A Whopping 77% Believe Now Is A Good Time To Sell

The current market conditions in the US have been a classic study in the effects of supply and demand; the supply of homes across the country have been low and demands have been high, causing competition—and prices—to skyrocket.

And thanks to the low supply and high demand, most Americans believe there’s never been a better time to sell their home than right now.

According to the 2018 Q3 Homeownership Opportunities and Market Experience (HOME) Survey from the National Association of Realtors, a whopping 77% of Americans surveyed believe that now is a good time to sell (a record high for the survey). And most of the people surveyed also believe that market conditions will continue to favor sellers (53% believe prices will increase in the next six months).

The Takeaway

Three out of four Americans firmly believe we’re in a seller’s market. So if you’ve been thinking about selling, now is the time to make a move.

More Than 19 Million Millennials Across The US “Mortgage Ready”

When someone uses the term “millennials,” most people don’t immediately think of financial stability or homeownership. But according to a new study, more millennials than ever are ready, willing, and able to purchase property in today’s market.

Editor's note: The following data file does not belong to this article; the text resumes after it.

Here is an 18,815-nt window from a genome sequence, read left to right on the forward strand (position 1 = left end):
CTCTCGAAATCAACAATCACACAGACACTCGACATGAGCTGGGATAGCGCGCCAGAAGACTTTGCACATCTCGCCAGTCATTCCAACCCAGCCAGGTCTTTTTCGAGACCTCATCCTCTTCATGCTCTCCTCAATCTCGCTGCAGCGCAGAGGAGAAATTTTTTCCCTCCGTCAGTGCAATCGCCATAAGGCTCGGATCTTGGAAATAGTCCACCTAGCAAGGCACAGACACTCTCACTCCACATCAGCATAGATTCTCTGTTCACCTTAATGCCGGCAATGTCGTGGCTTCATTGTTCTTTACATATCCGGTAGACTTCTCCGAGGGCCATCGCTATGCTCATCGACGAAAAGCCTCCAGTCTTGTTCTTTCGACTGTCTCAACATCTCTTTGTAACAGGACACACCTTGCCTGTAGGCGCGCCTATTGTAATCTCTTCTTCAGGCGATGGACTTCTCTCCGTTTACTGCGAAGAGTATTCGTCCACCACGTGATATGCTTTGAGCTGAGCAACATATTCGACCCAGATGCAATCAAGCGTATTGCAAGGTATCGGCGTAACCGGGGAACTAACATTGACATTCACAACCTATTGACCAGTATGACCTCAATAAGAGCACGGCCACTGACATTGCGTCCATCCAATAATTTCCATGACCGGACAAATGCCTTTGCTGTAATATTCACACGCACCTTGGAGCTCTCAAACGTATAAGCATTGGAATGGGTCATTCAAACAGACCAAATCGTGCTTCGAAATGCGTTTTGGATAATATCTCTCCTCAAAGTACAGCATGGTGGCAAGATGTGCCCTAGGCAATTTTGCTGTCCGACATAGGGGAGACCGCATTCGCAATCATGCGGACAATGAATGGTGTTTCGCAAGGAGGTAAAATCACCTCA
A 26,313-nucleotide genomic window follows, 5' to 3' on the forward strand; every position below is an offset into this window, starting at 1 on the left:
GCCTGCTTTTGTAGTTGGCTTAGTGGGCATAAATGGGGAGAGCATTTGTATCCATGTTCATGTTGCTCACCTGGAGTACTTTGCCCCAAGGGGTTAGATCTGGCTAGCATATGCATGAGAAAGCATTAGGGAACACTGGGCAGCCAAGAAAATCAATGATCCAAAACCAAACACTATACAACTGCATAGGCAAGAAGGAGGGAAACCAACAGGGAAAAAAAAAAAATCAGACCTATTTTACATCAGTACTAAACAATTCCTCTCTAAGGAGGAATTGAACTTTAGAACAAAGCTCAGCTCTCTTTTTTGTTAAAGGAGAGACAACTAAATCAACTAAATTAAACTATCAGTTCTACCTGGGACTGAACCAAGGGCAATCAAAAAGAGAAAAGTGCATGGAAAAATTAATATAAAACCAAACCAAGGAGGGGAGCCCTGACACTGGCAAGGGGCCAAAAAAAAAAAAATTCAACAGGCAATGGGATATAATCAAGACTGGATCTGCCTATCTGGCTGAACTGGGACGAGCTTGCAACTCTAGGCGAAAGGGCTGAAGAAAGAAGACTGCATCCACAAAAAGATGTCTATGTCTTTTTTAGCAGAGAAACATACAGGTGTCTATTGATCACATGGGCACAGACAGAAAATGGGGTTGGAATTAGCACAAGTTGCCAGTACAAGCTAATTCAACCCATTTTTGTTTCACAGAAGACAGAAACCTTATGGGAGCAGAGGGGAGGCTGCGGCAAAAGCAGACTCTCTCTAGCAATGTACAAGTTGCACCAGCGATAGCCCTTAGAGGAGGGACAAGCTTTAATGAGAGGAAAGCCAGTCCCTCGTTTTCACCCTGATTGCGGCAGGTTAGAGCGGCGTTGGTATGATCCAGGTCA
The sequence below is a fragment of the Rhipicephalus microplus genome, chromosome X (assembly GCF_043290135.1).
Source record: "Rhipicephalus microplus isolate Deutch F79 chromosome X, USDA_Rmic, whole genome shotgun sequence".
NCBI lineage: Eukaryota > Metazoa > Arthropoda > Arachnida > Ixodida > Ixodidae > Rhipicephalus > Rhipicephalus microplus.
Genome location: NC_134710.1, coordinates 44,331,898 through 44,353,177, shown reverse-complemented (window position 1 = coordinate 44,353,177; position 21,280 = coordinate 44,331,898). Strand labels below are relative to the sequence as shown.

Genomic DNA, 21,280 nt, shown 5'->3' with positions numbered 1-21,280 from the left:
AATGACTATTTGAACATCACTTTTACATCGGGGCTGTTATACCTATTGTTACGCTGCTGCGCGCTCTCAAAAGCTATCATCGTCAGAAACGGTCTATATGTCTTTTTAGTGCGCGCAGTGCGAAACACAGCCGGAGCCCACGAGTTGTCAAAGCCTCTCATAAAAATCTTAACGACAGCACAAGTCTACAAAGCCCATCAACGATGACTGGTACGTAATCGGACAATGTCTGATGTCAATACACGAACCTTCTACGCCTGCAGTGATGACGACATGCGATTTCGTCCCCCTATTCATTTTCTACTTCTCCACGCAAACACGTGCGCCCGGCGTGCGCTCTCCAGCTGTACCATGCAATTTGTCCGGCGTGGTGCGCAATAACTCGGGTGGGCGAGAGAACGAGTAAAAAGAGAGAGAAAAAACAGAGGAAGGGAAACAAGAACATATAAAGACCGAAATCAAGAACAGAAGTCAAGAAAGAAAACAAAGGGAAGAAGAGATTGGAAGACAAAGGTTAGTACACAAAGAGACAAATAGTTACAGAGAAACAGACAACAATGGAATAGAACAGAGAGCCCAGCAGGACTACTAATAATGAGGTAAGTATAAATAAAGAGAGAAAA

A recent study from Urban Institute, which analyzed data from the 31 largest metropolitan statistical areas, found that 19 million millennials across the US are “mortgage ready,” which is defined as being no older than 40, not already having a mortgage, and having ample credit to qualify for a traditional loan (which includes a credit score of 620 or above and no recent credit issues, like bankruptcy or major delinquencies).

Why haven’t these millennials made a move? The report cites misconceptions about down payments as a major contributing factor for mortgage-ready millennials not making the jump into homeownership. (According to a survey released by Laurel Road earlier this year, 46% of Americans were unfamiliar with alternative lending options, and many millennials aren’t aware they can leverage these alternative lending options to purchase a home with as little as 3% down.)

The Takeaway

If you’re a mortgage-ready millennial but haven’t made a move because you’ve been struggling to save a large down payment, it’s time to start exploring alternative lending options. In today’s market, you don’t need 20% for a down payment—you might already have everything you need to purchase a home.

Real estate apps and why you need a REALTOR

Listing sites like Zillow, Trulia, Redfin, and Craigslist have become the go-to source for many buyers and sellers (particularly people attempting to buy or sell property on their own) to get information about the market, view properties, and connect with property owners.

But while most people believe these listing sites are a reliable source of information, there’s actually quite a bit of misinformation that can throw a wrench in your home search or sale.